Lastly, an app DOES have the little blue marker under it on the dock if it’s open. If the app is open and you don’t have any windows, then it’s because you’re not using it. So close it. If this is really a problem for you on a regular basis, then either 1) learn to close the application when you’re done, rather than closing the document window, or 2) Buy more RAM. Or do both, because nobody has ever been sad because they have ‘too much RAM’. This is a windows to Mac transition thing, because pretty much ALL applications can be open without any documents open, unlike in Windows. In Windows, if you close the last Window of an app, the app goes away. In OS X, the window is independent of the menu bar - this is the hardest thing for we switchers to get used to. If you’re using an app so much and with so many documents that you don’t remember if this is the last of 17 excel sheets you have open, then just leave the app up - you’re clearly using it a lot anyway.

So if you develop good habits - no minimizing, and close an app, not the document window, you will have only two states:

Open with a window in front of you
Open with the window behind something

Easy to manage via Expose (my preference) or the dock on the bottom combined with the ‘window’ menu (clumsy, IMHO)

Things get a little stranger in Lion, in powerful but creepy ways. Lion-designed apps retain their state, so you can close the application at anytime, and when you re-open it all documents will magically appear with it. I’m diggin’ Lion so far, and approve of Apple’s gesture use (but then I was a real Fingerworks fan, using their keyboards at work and home for a couple of years. I still try and close Mac objects using the Fingerworks gestures).

Now, if you want things to complain about, let’s talk about how lame finder is (I like PathFinder, but sometimes it’s slow for my taste - but lets you do some nice stuff in a much cleaner way, though occasionally programs demand finder be running, and then things get messy. FTFF FTW.) Or my personal pet peeve, the single input queue, which I find MADDENING. I know it’s a big deal to change, but c’mon, it really hampers multitasking sometimes with constant popups from some applications, or when I leave one application that’s opening a massive document to go do something else, and then the document stomps in front of me and starts taking my keystrokes. I switched away from the app for a reason - do force me into another one. Grrrr.

Reading John Siracusa’s OS X reviews and articles over at Ars are a great way to see how OS X has evolved and some of the architectural changes (good and bad) Apple’s gone through (like resolution independence and flirting with ZFS), and you can actually go all the way back to OS X 10.0 if you want.

Mike Croghan said...

I think your "never minimize" advice is wise. Coincidentally, I was just experimenting with that myself and coming to the conclusion that it's probably the way to go. But you know what I'm then realizing? That means that all three of Apple's little stoplight buttons, as shipped, are practically largely useless. The yellow one: just don't use it. The red one: well, maybe sometimes it's what you want if you actually do want to leave an app running in "hidden" state, or to close a single window when you have multiple ones open, but mostly you actually want to hit splat-Q. The green one: Oh, yeah, apple, I really want a "zoom" button that makes a tiny window slightly larger, as opposed to a maximize button that makes it actually fill my screen. Because I thrive on carefully positioning windows next to each other, and resizing them with that little tiny thing in the lower-right corner. (I installed an extension that fixes the green button.) I hear they've fixed some of this with a full-screen bias in Lion.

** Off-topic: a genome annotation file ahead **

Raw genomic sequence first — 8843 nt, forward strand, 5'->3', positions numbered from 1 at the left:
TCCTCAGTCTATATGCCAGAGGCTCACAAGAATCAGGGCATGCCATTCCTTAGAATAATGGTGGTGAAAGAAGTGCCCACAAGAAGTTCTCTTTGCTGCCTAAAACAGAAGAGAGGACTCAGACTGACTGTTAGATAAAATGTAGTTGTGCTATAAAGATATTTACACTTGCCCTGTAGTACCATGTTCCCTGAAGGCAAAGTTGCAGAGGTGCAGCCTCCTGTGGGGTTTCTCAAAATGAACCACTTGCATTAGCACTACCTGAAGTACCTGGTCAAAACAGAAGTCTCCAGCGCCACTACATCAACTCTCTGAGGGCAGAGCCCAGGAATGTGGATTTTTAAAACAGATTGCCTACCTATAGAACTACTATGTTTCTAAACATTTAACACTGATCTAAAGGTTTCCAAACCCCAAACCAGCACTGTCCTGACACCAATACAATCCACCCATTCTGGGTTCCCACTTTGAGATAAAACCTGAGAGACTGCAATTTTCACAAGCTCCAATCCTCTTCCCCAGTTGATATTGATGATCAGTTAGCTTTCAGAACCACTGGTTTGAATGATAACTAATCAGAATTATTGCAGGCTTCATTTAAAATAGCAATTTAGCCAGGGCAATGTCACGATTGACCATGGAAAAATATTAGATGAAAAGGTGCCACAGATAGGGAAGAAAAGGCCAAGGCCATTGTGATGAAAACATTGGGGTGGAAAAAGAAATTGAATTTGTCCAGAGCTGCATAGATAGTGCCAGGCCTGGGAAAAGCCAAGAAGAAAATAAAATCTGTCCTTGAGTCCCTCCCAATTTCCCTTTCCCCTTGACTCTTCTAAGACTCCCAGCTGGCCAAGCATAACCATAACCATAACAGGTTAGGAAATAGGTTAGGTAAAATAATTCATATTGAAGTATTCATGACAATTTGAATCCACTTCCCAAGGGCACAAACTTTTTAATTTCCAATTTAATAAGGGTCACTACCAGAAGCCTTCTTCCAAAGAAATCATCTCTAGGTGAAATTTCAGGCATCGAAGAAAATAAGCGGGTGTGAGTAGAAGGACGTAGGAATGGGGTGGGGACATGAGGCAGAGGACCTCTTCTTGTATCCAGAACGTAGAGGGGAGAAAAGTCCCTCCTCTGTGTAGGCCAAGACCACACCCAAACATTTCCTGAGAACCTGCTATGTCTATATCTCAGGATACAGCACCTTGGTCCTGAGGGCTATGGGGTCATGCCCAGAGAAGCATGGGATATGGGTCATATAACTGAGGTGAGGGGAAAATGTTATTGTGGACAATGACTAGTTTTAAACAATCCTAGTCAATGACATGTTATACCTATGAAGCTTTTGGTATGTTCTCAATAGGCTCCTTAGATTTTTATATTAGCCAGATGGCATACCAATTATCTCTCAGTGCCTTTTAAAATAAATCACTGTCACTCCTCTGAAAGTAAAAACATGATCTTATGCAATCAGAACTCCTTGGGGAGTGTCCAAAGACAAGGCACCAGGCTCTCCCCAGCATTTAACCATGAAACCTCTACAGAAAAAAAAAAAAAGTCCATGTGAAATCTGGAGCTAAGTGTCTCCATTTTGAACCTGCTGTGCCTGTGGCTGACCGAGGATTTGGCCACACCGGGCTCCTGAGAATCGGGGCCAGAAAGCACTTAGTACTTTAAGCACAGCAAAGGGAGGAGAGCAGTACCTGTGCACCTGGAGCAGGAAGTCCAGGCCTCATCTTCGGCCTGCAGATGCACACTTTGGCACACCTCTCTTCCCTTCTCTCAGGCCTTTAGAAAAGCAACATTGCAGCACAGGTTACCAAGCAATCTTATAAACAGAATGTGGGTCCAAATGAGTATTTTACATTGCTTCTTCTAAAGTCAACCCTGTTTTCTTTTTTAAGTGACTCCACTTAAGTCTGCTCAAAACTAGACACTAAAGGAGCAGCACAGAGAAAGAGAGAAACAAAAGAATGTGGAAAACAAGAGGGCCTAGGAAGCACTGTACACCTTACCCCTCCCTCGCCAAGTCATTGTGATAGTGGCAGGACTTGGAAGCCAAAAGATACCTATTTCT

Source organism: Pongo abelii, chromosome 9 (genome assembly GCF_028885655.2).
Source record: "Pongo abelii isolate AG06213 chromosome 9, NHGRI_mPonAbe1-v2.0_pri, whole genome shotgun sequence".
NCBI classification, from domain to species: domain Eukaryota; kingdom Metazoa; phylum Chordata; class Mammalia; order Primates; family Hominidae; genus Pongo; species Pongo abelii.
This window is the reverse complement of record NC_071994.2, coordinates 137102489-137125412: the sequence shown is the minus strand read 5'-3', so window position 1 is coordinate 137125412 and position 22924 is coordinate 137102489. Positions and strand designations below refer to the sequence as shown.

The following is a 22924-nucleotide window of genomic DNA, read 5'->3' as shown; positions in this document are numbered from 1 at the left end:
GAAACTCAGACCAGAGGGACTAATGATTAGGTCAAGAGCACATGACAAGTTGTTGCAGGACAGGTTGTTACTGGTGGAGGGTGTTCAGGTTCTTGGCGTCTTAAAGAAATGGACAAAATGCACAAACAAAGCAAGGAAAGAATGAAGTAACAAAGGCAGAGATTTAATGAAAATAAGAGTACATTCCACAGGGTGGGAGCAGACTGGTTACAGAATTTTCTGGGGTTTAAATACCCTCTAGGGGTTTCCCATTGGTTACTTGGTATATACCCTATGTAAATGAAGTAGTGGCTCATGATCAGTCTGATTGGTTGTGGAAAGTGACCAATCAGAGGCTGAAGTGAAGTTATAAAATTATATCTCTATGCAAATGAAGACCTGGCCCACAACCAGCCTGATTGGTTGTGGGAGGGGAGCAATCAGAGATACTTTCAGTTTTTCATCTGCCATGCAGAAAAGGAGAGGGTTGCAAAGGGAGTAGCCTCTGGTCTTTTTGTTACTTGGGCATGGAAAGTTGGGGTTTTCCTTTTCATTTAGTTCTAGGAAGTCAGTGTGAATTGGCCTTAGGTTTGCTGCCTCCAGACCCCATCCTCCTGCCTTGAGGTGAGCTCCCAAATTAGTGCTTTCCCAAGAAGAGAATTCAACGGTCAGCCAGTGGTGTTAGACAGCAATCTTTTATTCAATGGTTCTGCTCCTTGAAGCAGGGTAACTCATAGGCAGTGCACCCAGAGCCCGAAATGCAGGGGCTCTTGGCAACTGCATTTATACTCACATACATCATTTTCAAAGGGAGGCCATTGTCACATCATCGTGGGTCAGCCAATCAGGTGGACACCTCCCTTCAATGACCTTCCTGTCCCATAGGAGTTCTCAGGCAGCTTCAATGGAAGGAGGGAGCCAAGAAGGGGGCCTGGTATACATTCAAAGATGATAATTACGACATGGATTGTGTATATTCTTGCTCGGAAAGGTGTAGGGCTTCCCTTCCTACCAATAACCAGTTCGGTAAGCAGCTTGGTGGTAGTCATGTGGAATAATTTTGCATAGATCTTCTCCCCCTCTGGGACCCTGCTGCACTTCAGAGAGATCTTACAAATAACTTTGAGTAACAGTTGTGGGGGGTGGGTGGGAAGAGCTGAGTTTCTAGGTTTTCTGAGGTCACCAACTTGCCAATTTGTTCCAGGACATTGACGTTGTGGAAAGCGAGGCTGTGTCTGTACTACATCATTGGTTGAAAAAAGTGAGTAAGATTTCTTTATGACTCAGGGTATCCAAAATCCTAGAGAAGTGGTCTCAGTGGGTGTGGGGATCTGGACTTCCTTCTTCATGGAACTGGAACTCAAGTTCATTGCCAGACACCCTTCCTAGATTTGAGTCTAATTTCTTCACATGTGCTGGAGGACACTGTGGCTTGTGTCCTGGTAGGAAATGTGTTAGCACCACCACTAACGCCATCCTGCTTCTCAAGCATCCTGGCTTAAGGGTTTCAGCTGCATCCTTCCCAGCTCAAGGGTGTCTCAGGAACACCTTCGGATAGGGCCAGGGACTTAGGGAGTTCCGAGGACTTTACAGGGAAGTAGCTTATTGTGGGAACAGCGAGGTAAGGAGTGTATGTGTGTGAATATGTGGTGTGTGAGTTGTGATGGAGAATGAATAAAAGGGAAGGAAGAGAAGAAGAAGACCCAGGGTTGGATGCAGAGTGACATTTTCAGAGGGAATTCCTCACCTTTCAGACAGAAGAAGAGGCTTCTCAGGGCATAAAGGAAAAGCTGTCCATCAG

I understand all that stuff about apps being open without any windows- it just annoys me. If there are no windows, and there's nothing it needs to do in the background, then go the hell away! Don't make me have to remember to splat-Q you. I already have 8GB of memory, but the apps I run - like XCode, Eclipse, and (God help me) Parallels to run freaking Visual Studio or (God please, please help me) IE eat HUGE amounts of memory. Not to mention Chrome. I know I can manage this, I know how, and I do it. There's just no value in leaving these apps open until I manually quit them. It's a bug, not a feature.

And Expose is great. But with the Windows taskbar, that kind of control is right there on the screen I'm working on, without having to summon up a new one.

Yes, Finder is lame. I figure their refusal to put useful things in the right-click context menu is the successor to their refusal to add a second button to a freakin mouse. It's a pain in the ass to have to "root" the Finder window on a folder before I can do things like create a new folder, open a terminal window at that location, etc. Just put them in the right-click menu.

Windows is no better re: the single input queue.

I mean, I mostly love it, but I still think the window manager is crap. I've used lots of window managers on Linux and other *nix boxes, where they've been experimenting for years with different metaphors, and the ones like Windows, where there's a central dock of some kind that gives you immediate control over *every* running window - no matter what state it's in - have always been my preference.

Jan Nedelka said...

Yeah, the little window controls ARE showing their age. I use the red close button frequently, because I often have several Pages or Excel documents open, and it's useful to manage my work. The little green 'maximize' button is only useful sometimes - since its purpose is to maximize the window to display the entire document, it isn't that useful in an era where content is designed to dynamically reformat based on window size. Lion's little full-screen thing is nice, and while I haven't used it a lot, I do like it in iPhoto and to a lesser extent Pages.

You can add lots of functionality to right-clicking by using Automator - you can add your scripts to the menu list, which opens the door for pretty much anything. I confess I only use it for file info, deleting files, and copy/move.

Hello There said...

I think that you may have missed a very important point in computing. The question is not so much "is the user interface logical and convenient?" as it is "does it run SETI@home faster than any other available platform??"